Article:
Santa Barbara coerces home sellers into unconstitutional searches
October 19, 2017
Santa Barbara, CA; October 19, 2017: The Fourth Amendment protects everyone’s privacy at home by prohibiting government searches of private property without constitutional justification. But in Santa Barbara, homes sellers are stripped of this protection. The city’s Zoning Information Report ordinance effectively requires an interior and exterior inspection of any home put on the market—even though there is no legal reason to single out these homes for investigations.
Although the city claims sellers may decline searches, they risk penalties if they do so. Under the ordinance, any seller who fails to pay the inspection fee and allow the government agents inside can be convicted of a misdemeanor and fined up to $500.
Represented free of charge by Pacific Legal Foundation, the Santa Barbara Association of REALTORS® filed a constitutional challenge today to protect local home sellers—and everyone else—from government invasion of their property and privacy rights.
“Santa Barbara singles out home sellers and coerces them into giving up their vital Fourth Amendment privacy protections,” said PLF Senior Attorney Meriem Hubbard. “They’re pressured to allow city agents to roam through their living rooms, kitchens, bedrooms, closets, and attics without any evidence that the house has any problems.
“Putting your home on the market should not mean mortgaging your constitutional rights,” she said. “Santa Barbara’s targeting of home sellers for searches and snooping must end, and the unconstitutional law that sanctions it must be struck down.”
The law requires home sellers to apply for a zoning inspection report and pay a $475 fee for the inspection process within five days of a sale agreement. The inspections are open-ended, covering a variety of city codes—even though the Zoning Department staffers who conduct them aren’t licensed as building inspectors or surveyors.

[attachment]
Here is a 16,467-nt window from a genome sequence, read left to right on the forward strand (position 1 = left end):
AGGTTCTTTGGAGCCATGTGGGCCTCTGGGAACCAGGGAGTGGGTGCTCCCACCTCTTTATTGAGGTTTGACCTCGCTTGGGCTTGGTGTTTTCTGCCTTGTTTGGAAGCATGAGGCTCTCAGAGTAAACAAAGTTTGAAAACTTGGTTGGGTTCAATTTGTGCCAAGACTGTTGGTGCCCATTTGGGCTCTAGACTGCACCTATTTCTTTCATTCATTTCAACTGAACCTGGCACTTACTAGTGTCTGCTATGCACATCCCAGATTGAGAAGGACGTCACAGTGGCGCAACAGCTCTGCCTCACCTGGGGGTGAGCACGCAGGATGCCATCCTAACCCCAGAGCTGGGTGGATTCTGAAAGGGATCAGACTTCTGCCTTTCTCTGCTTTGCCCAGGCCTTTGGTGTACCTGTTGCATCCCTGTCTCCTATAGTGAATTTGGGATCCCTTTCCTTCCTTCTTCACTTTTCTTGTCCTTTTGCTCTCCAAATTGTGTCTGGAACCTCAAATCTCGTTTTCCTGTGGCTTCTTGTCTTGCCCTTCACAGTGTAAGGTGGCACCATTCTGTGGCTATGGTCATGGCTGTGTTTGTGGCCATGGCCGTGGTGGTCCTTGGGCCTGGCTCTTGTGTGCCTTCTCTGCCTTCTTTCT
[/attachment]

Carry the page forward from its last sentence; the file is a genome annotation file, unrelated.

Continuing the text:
Recently, the city began allowing sellers to opt out of the searches while paying for an exterior inspection from the sidewalk or street. “This is an illusory change,” said Hubbard. “Sellers are still coerced into allowing city searches. Although they can technically refuse an inspection, the city notifies the buyer if they do so. And the ordinance remains unchanged. It still provides for criminally prosecuting and fining people who sell their homes without allowing the government inspectors in.”
“On behalf of the community’s homeowners, the Santa Barbara Association of REALTORS® has attempted to work with city officials for years on Zoning Information Report concerns, but the flawed ordinance remains unchanged,” said David Kim, the association’s president. “Homeowners must still submit to unjustified searches. Therefore, we filed suit to protect the constitutional rights of the people of Santa Barbara.”
“Pacific Legal Foundation defends individual liberty, a core component of which is freedom from unconstitutional government intrusion on one’s property and privacy,” said PLF President and CEO Steven D. Anderson. “Securing this fundamental Fourth Amendment protection requires determination and vigilance, and we look forward to vindicating this vital principle.”
More information can be found at: pacificlegal.org/SantaBarbara.
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Pacific Legal Foundation is a national nonprofit legal organization that defends Americans threatened by government overreach and abuse. Since our founding in 1973, we challenge the government when it violates individual liberty and constitutional rights. With active cases in 34 states plus Washington, D.C., PLF represents clients in state and federal courts, with 14 victories out of 16 cases litigated at the U.S. Supreme Court.
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